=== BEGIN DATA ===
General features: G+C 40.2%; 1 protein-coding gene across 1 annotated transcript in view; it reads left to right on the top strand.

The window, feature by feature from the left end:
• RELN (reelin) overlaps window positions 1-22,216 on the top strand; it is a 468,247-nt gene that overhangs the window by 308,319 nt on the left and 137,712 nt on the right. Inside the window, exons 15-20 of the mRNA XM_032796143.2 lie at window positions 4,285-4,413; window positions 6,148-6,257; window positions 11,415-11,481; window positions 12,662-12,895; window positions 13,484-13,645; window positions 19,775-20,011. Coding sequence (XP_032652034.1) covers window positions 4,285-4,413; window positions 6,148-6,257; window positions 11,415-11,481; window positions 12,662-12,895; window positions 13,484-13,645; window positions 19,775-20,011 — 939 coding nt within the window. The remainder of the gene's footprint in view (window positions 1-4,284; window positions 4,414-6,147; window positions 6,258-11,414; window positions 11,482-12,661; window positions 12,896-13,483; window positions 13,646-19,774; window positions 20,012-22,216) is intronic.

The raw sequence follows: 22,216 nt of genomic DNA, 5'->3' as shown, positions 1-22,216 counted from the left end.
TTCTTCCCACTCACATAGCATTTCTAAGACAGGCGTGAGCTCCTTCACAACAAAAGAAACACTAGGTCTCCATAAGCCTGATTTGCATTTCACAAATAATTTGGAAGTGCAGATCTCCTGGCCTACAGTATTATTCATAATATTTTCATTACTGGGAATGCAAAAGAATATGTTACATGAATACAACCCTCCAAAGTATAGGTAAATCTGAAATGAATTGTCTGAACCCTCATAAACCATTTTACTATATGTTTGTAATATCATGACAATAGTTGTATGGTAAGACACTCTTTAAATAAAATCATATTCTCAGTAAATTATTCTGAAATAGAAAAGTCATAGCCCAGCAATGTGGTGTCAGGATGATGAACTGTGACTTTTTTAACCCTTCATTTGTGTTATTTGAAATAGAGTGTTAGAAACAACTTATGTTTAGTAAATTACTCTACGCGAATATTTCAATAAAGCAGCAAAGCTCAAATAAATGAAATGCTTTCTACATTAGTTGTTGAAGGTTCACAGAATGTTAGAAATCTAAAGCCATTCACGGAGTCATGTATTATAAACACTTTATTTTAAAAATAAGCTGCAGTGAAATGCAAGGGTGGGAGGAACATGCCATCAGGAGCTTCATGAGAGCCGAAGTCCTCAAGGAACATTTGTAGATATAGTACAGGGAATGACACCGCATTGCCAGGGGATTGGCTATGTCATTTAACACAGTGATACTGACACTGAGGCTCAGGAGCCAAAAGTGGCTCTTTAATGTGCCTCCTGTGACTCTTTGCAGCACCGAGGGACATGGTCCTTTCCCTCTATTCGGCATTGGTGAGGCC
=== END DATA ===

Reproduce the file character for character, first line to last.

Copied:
General features: G+C 40.2%; 1 protein-coding gene across 1 annotated transcript in view; it reads left to right on the top strand.

The window, feature by feature from the left end:
• RELN (reelin) overlaps window positions 1-22,216 on the top strand; it is a 468,247-nt gene that overhangs the window by 308,319 nt on the left and 137,712 nt on the right. Inside the window, exons 15-20 of the mRNA XM_032796143.2 lie at window positions 4,285-4,413; window positions 6,148-6,257; window positions 11,415-11,481; window positions 12,662-12,895; window positions 13,484-13,645; window positions 19,775-20,011. Coding sequence (XP_032652034.1) covers window positions 4,285-4,413; window positions 6,148-6,257; window positions 11,415-11,481; window positions 12,662-12,895; window positions 13,484-13,645; window positions 19,775-20,011 — 939 coding nt within the window. The remainder of the gene's footprint in view (window positions 1-4,284; window positions 4,414-6,147; window positions 6,258-11,414; window positions 11,482-12,661; window positions 12,896-13,483; window positions 13,646-19,774; window positions 20,012-22,216) is intronic.

The raw sequence follows: 22,216 nt of genomic DNA, 5'->3' as shown, positions 1-22,216 counted from the left end.
TTCTTCCCACTCACATAGCATTTCTAAGACAGGCGTGAGCTCCTTCACAACAAAAGAAACACTAGGTCTCCATAAGCCTGATTTGCATTTCACAAATAATTTGGAAGTGCAGATCTCCTGGCCTACAGTATTATTCATAATATTTTCATTACTGGGAATGCAAAAGAATATGTTACATGAATACAACCCTCCAAAGTATAGGTAAATCTGAAATGAATTGTCTGAACCCTCATAAACCATTTTACTATATGTTTGTAATATCATGACAATAGTTGTATGGTAAGACACTCTTTAAATAAAATCATATTCTCAGTAAATTATTCTGAAATAGAAAAGTCATAGCCCAGCAATGTGGTGTCAGGATGATGAACTGTGACTTTTTTAACCCTTCATTTGTGTTATTTGAAATAGAGTGTTAGAAACAACTTATGTTTAGTAAATTACTCTACGCGAATATTTCAATAAAGCAGCAAAGCTCAAATAAATGAAATGCTTTCTACATTAGTTGTTGAAGGTTCACAGAATGTTAGAAATCTAAAGCCATTCACGGAGTCATGTATTATAAACACTTTATTTTAAAAATAAGCTGCAGTGAAATGCAAGGGTGGGAGGAACATGCCATCAGGAGCTTCATGAGAGCCGAAGTCCTCAAGGAACATTTGTAGATATAGTACAGGGAATGACACCGCATTGCCAGGGGATTGGCTATGTCATTTAACACAGTGATACTGACACTGAGGCTCAGGAGCCAAAAGTGGCTCTTTAATGTGCCTCCTGTGACTCTTTGCAGCACCGAGGGACATGGTCCTTTCCCTCTATTCGGCATTGGTGAGGCC